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Along the Denali Highway, snow is a go but ice is dicey

  • Author: John Schandelmeier
    | Alaska Outdoors
  • Updated: November 22, 2019
  • Published November 22, 2019

The weather is on everyone’s mind. Where the heck is the snow? Where is winter? It is colder in Minnesota than in Southcentral Alaska. Mat-Su has no ice on the lakes to speak of. In Minnesota folks north of Duluth are sneaking out on lakes to ice fish. People around the Alaska road system are driving their trucks into the water, thinking there is ice.

There is no safe ice anywhere on the road system. Paxson Lake and Summit Lake froze around the first week in November. There were a few cold days right after freeze-up, followed by a dump of heavy snow that settled the ice. Overflow resulted, followed by more minor cold, and things were looking good. That has all gone south.

Now nothing is safe. You might think with a fast snowmachine you could cross most anything. Maybe. What about the tracks you leave? The next dude sees them and tries to follow ... a sinker. The ice is no good. That is fact.

However, the snow is great. The hills around Summit have plenty of snow to get into the mountains. There has been plenty of snowmobile traffic in the area.

The Denali Highway is wonderful. There is snow all of the way from Cantwell to Paxson. As of Friday, it was groomed as far as Alpine Lodge at Milepost 68. Alpine Creek is open and operating.

It was snowing hard on the Denali late in the week, but dog mushers were planning to put in a trail all the way to Paxson as soon as weather permitted. There is nothing at Maclaren for travelers, nor will there be until February when Alan and Susie reopen.

Travelers who wish to head out along the Denali from the Paxson end will encounter the same situation as the past several years. Paxson Lodge is closed permanently. Meiers Lake, 15 miles to the south, has fuel and some services, but has very limited hours. As always when traversing from the east end of the highway, be prepared to fend for yourself.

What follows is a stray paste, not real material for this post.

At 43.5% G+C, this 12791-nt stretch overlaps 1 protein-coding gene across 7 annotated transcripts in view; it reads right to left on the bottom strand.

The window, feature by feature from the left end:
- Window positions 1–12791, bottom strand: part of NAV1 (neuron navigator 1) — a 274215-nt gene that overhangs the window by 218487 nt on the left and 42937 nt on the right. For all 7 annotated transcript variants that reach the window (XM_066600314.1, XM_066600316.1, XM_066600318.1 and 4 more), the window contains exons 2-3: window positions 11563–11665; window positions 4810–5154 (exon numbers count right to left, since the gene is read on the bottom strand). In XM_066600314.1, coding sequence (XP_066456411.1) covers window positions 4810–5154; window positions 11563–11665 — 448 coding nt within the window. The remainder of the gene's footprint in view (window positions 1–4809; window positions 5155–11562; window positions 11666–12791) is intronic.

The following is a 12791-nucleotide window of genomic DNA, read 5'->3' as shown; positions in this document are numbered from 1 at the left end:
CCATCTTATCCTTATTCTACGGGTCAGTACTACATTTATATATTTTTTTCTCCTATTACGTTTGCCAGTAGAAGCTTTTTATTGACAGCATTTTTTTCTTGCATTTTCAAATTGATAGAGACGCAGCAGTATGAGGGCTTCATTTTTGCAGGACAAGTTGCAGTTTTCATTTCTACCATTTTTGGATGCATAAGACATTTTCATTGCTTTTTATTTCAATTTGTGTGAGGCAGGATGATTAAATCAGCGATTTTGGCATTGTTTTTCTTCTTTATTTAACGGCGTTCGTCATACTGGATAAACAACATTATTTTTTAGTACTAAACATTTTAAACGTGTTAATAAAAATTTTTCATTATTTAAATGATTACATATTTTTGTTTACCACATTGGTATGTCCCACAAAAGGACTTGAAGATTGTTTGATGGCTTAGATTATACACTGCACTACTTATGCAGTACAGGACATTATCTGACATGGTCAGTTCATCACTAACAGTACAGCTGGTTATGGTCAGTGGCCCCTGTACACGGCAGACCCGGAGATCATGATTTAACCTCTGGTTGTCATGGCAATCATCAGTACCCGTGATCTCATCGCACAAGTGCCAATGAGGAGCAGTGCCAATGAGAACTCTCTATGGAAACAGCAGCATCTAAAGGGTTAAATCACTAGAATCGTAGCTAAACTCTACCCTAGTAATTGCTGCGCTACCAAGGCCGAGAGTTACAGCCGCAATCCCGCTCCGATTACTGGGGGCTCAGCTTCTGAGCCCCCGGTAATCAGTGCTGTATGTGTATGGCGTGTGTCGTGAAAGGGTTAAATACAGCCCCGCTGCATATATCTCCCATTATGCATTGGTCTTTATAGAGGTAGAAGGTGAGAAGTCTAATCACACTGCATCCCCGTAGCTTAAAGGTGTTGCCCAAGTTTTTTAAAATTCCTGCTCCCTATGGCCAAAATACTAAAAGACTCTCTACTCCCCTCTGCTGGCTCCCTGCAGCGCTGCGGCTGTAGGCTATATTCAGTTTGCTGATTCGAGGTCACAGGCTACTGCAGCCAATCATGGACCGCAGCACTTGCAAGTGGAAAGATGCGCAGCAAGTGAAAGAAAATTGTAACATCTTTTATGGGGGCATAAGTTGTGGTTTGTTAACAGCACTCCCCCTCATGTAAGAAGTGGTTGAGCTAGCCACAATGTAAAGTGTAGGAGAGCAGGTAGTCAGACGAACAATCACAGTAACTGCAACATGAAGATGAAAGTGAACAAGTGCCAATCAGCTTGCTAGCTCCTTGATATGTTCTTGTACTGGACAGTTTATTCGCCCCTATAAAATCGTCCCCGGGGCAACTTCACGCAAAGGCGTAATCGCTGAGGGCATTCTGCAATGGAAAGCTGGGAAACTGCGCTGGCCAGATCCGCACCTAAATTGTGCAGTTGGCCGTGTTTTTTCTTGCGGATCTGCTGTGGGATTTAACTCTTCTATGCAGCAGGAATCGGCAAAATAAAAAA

I would recommend an ax and good fire-starting materials for travel. A generator or a weed-burner to start your vehicle would be a benefit when you return. That would be the absolute minimum. In case of minor disasters, the DOT shop is open. The parking area near the entrance of the Denali is plowed and will be maintained.

There is fun to be had in the area. The Denali is one of the few areas that is holding snow. There are still caribou around. The snow in the highlands has brought the ptarmigan down to places where hunters are able to access them. They seem tame this year. Several days ago, I caught one in my hand when he was late to fly.

In spite of unsafe lakes, fishing should be fair. Just don’t drive your motorized machinery out on the ice. Use the ax I recommended and check out every step. No two lakes are the same. You can walk safely on a few inches of good black ice, but we don’t have that. This year the ice is honey-combed and milky. Use your ax.

The unseasonable weather above the ice has little effect on the lake trout 18 feet down under. Fishing should be good on all lakes. Trout seem to move and feed more aggressively during periods of changing barometric pressures. The target depth should be between 14 and 22 feet.

Those traveling the Denali should expect dog teams on the trail. The snow around Willow and Two Rivers is a bit weak for longer runs, so teams are coming to the mountains for snow. Trapping season is also ongoing, so be respectful of trapline trails.

The unseasonable temperatures along the Denali will continue through the weekend, although overnight temperatures could be in the single digits. We can only hope that winter will finally get a handle on things and get with it.

John Schandelmeier is a lifelong Alaskan who lives in Paxson with his family. He is a Bristol Bay commercial fisherman and a two-time winner of the Yukon Quest.